Human rights defenders on Tuesday welcomed a ruling by a federal judge in Arkansas overturning that state’s law banning gender-affirming healthcare for children and teenagers, the first time such a prohibition has been struck down in the United States.
“I’m so grateful the judge heard my experience of how this healthcare has changed my life for the better and saw the dangerous impact this law could have on my life and that of countless other transgender people,” Dylan Brandt, the 17-year-old lead plaintiff in the case, said in a statement published by the ACLU of Arkansas.
The civil liberties group filed the lawsuit on behalf of four trans youth, their families, and two doctors in response to Arkansas’ 2021 gender-affirming healthcare ban—the first such law passed in the United States.
“My mom and I wanted to fight this law not just to protect my healthcare, but also to ensure that transgender people like me can safely and fully live our truths,” Brandt added. “Transgender kids across the country are having their own futures threatened by laws like this one, and it’s up to all of us to speak out, fight back, and give them hope.”
ACLU of Arkansas executive director Holly Dickson said: “This decision sends a clear message. Fearmongering and misinformation about this healthcare do not hold up to scrutiny; it hurts trans youth and must end.”
“Science, medicine, and law are clear: gender-affirming care is necessary to ensure these young Arkansans can thrive and be healthy,” Dickson added.
Lacey Jennen, a plaintiff in the case, tweeted, “To say we are relieved is an understatement.”
Judge James M. Moody Jr. of Federal District Court in Little Rock—a nominee of former President Barack Obama—wrote in his 80-page ruling in Brandt v. Rutledge that Arkansas’ law discriminated against transgender people and violated doctors’ constitutional rights. Then-Arkansas Gov. Asa Hutchinson, a Republican, vetoed the bill after its approval by the GOP-controlled Legislature; however, lawmakers subsequently overrode the veto.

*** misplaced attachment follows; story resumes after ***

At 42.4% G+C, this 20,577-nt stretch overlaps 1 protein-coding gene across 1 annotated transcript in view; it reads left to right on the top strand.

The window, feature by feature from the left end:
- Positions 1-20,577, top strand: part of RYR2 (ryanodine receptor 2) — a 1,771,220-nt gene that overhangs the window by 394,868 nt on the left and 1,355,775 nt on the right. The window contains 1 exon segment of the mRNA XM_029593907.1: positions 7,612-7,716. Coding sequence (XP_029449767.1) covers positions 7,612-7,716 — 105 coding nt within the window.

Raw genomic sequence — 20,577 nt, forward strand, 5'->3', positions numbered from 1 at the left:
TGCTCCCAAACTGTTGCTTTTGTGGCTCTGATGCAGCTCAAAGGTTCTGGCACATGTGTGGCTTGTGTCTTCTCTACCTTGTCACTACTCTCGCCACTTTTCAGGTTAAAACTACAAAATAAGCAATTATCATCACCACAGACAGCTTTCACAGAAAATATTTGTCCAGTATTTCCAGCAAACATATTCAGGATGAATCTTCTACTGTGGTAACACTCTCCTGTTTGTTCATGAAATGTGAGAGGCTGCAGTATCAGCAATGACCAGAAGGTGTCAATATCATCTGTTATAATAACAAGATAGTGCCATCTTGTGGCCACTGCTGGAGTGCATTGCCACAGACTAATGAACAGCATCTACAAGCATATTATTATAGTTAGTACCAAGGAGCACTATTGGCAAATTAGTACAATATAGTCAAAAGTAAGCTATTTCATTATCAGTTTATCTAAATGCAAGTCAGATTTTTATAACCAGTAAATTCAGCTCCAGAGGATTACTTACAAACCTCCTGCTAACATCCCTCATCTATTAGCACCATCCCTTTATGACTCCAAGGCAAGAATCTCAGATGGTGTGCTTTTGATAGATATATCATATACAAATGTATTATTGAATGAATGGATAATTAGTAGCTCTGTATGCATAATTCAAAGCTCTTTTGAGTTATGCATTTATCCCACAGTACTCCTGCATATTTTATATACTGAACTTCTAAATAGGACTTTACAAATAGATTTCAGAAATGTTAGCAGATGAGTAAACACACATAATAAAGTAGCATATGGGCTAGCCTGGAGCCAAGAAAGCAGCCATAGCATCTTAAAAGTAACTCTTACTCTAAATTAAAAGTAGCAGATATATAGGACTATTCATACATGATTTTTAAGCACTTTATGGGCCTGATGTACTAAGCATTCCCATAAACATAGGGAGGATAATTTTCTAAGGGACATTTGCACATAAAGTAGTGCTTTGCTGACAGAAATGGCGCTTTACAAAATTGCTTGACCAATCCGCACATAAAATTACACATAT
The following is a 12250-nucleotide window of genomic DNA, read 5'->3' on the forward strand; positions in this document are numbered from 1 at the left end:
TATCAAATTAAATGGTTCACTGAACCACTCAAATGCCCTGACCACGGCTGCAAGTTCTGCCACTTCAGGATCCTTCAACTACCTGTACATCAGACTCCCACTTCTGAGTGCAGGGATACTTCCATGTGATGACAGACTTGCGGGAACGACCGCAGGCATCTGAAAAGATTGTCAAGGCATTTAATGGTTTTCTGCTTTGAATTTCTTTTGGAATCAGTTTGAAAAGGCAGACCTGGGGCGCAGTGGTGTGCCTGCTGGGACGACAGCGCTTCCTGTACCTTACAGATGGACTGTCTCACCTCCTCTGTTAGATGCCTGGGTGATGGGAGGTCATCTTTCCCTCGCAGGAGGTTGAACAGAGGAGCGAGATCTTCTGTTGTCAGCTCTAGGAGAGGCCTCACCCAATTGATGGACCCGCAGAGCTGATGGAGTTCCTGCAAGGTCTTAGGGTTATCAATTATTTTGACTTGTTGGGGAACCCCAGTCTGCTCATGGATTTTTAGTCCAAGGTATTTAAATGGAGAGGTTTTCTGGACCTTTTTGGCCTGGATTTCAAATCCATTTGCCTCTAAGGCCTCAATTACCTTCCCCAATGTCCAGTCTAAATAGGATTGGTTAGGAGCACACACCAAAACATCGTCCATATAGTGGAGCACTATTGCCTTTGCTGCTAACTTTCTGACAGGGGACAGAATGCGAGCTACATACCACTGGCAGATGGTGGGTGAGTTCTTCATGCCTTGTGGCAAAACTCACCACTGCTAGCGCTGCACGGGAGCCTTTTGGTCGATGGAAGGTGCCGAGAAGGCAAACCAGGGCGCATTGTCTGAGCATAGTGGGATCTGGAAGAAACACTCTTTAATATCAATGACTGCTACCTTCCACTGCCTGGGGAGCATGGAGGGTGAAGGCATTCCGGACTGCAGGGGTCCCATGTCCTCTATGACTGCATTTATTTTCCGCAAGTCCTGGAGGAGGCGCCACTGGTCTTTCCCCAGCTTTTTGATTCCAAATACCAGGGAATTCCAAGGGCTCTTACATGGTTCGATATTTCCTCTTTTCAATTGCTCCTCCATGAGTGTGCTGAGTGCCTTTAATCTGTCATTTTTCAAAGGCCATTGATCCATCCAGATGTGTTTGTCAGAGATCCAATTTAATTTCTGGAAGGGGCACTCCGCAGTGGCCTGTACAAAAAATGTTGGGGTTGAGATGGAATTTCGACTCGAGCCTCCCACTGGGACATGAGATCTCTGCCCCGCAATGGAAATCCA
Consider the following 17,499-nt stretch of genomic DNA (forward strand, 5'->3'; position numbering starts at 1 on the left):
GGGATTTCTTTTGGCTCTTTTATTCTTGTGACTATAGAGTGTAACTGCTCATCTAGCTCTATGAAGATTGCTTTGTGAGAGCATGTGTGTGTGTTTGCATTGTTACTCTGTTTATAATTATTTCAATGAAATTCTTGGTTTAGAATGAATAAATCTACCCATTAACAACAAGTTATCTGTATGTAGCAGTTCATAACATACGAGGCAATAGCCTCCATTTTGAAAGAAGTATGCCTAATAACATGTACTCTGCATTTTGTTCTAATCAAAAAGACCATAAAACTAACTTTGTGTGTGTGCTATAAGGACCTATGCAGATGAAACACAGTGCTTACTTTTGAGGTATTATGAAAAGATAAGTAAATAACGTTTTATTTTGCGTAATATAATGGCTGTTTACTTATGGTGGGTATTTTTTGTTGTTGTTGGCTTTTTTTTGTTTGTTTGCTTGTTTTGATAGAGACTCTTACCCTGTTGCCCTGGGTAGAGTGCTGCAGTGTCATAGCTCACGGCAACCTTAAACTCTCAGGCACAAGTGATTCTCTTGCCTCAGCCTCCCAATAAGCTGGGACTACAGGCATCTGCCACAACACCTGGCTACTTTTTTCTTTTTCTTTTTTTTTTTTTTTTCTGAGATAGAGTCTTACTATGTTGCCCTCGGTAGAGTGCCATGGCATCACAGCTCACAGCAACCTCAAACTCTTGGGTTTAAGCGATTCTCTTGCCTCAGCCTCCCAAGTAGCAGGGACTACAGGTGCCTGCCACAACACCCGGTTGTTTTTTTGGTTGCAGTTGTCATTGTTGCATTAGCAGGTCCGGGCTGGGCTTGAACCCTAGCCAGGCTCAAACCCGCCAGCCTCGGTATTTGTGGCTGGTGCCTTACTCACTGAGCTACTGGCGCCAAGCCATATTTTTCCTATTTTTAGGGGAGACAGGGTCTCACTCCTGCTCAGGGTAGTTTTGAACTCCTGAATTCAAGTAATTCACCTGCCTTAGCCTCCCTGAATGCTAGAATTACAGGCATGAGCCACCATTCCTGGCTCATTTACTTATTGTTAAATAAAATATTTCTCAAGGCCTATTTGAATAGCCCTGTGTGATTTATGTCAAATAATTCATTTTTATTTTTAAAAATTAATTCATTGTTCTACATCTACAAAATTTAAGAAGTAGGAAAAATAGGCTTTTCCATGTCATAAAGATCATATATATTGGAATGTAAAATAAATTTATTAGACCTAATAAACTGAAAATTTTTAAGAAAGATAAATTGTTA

Moody also found that Arkansas officials had failed to substantially prove claims, including that gender-affirming healthcare is carelessly prescribed to youth and is “experimental.”
“Rather than protecting children or safeguarding medical ethics, the evidence showed that the prohibited medical care improves the mental health and well-being of patients and that, by prohibiting it, the state undermined the interests it claims to be advancing,” Moody wrote.
“Further, the various claims underlying the state’s arguments that the act protects children and safeguards medical ethics do not explain why only gender-affirming medical care—and all gender-affirming medical care—is singled out for prohibition,” the judge added. “The testimony of well-credentialed experts, doctors who provide gender-affirming medical care in Arkansas, and families that rely on that care directly refutes any claim by the state that the act advances an interest in protecting children.”
At least 19 other states have passed legislation limiting or banning gender-affirming care for minors, with federal judges temporarily blocking similar laws in Alabama, Indiana, and Florida.
According to the website Trans Legislation Tracker, 558 anti-trans bills have been introduced in 49 states so far this year. Eighty-two of the proposals have been signed into law.